This letter to the editor was original published on July 15, 2019 in the Northern Virginia Daily.


Your recent news report of a kitten infected with rabies in Front Royal makes this an excellent time to review the truth about cats who live outside. Decisions about the best approach for community cats, sometimes called feral cats, should be based on facts, not speculation or fear-mongering.

First and most importantly, community cats do not pose a risk for rabies to people. The last confirmed cat-to-human rabies transmission in the U.S. occurred more than 40 years ago. More than 90% of all reported rabies cases occur in wildlife, but even those are rare.

Trap-Neuter-Return, the universally accepted term for a process also referred to as TNR, is often the number one provider of rabies vaccinations in the community, and therefore an important contributor to public health. In many cases, cats would not have received even one rabies vaccination without being part of a TNR program.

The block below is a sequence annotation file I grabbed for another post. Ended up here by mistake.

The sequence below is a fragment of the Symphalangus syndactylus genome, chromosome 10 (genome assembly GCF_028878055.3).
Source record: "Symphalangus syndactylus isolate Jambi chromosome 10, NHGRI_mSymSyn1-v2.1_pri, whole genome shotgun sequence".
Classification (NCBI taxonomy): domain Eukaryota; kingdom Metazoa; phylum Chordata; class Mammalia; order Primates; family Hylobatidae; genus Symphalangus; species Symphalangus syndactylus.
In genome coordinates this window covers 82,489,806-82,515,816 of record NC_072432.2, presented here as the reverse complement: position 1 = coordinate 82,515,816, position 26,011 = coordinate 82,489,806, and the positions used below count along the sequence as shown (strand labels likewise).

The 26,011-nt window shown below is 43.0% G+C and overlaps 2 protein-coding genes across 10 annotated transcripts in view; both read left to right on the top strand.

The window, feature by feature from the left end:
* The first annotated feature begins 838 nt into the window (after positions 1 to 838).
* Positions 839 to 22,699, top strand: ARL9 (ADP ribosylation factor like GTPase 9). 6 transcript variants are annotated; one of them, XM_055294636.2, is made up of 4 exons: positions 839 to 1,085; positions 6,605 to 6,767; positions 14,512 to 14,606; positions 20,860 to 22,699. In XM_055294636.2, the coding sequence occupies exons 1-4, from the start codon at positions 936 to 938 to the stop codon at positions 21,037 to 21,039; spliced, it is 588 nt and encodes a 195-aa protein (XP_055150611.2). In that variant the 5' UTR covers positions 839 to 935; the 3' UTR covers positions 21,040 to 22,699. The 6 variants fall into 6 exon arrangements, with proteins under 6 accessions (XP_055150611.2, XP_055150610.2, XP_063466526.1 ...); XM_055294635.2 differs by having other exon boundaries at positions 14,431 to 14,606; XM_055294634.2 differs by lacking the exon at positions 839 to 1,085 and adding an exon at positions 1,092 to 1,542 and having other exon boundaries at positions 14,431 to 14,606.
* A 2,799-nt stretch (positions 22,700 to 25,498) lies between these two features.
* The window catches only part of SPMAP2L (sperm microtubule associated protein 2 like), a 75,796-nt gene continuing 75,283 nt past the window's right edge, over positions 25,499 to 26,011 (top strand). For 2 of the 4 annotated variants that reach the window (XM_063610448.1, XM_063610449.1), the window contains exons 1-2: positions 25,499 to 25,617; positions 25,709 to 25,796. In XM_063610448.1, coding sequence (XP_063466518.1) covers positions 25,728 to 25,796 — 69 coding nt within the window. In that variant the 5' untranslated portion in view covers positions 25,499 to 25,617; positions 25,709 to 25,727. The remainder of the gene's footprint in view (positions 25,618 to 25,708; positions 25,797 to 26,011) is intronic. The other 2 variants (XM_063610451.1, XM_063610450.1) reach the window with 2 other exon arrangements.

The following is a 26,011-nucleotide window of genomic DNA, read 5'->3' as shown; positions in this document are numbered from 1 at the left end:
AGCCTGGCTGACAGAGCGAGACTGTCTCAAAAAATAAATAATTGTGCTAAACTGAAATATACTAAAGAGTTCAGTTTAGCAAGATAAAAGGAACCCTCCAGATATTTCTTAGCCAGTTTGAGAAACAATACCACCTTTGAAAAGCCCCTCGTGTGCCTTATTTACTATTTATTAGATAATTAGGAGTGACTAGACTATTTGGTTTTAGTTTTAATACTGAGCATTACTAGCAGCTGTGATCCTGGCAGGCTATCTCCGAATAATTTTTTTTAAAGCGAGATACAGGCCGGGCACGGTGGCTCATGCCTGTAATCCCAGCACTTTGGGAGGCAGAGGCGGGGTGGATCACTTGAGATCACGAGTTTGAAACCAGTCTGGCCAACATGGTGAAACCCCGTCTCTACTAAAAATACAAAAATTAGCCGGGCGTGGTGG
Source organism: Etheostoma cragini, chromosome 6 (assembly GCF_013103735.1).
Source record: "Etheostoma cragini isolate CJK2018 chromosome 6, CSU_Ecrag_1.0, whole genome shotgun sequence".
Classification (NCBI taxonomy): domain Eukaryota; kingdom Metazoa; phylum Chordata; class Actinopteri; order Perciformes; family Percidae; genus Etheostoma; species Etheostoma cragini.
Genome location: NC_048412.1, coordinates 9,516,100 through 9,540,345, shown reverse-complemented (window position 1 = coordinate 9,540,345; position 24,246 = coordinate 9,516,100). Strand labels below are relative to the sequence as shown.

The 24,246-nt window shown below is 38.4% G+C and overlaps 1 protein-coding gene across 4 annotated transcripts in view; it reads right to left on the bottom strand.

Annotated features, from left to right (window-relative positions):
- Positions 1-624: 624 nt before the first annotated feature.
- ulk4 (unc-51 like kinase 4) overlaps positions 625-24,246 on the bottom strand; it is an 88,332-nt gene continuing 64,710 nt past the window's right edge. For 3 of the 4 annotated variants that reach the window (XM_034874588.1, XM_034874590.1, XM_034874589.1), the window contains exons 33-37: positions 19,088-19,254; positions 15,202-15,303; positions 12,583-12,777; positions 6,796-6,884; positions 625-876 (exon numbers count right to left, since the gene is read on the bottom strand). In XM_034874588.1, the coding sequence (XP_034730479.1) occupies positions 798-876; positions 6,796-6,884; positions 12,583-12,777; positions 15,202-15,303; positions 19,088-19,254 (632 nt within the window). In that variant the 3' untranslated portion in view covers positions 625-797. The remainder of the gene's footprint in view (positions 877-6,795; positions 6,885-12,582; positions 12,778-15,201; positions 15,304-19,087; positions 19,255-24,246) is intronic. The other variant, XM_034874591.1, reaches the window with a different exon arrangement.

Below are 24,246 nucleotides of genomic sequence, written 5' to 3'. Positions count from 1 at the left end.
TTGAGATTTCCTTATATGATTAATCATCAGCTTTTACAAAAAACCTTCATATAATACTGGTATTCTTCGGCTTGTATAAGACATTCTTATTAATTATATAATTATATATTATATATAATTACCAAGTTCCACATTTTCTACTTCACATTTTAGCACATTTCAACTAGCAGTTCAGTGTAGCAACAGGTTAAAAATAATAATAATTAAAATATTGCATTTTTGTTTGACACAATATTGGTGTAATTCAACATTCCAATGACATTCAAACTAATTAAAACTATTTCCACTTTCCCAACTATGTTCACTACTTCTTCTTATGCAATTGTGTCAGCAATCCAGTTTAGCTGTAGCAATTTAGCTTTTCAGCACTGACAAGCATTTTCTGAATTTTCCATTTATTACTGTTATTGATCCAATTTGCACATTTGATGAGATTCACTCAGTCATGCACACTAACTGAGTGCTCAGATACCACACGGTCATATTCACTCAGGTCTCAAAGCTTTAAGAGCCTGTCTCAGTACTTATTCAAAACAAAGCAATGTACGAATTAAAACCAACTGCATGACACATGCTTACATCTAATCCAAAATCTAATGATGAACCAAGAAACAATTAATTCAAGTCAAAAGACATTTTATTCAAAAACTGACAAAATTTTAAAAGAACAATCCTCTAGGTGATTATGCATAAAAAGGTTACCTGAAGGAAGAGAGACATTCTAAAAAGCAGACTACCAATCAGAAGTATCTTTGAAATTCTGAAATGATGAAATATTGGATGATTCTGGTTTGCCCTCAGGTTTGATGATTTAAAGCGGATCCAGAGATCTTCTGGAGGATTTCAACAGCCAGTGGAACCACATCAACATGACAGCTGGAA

There are even more positives from TNR programs in which community cats are trapped, spayed or neutered, vaccinated, ear-tipped for identification and returned to their outdoor homes. Scientific studies show that TNR ends the breeding cycle, which means fewer cats outdoors. Thousands of communities conduct grassroots, volunteer-led TNR programs and many have adopted official TNR ordinances and policies, like Fairfax County, Arlington, and Lynchburg in Virginia. Many times over, TNR has proven to be the only humane and effective approach for community cats.

An important element of TNR is the return of these cats to their outdoor homes. It’s perfectly normal for cats to live outside, as they have done for thousands of years. Cats who live outdoors are not “homeless” or “abandoned” – they have a home outdoors with their feline families.

TNR is popular because it’s sound public policy. It can reduce shelter intake, “euthanasia” and calls to animal services, all of which saves taxpayer dollars. Add these benefits to its public health benefits, and it’s clear to see why TNR has become and will continue to be the mainstream approach to address community cats.

Becky Robinson,

Alley Cat Allies,

Bethesda, Maryland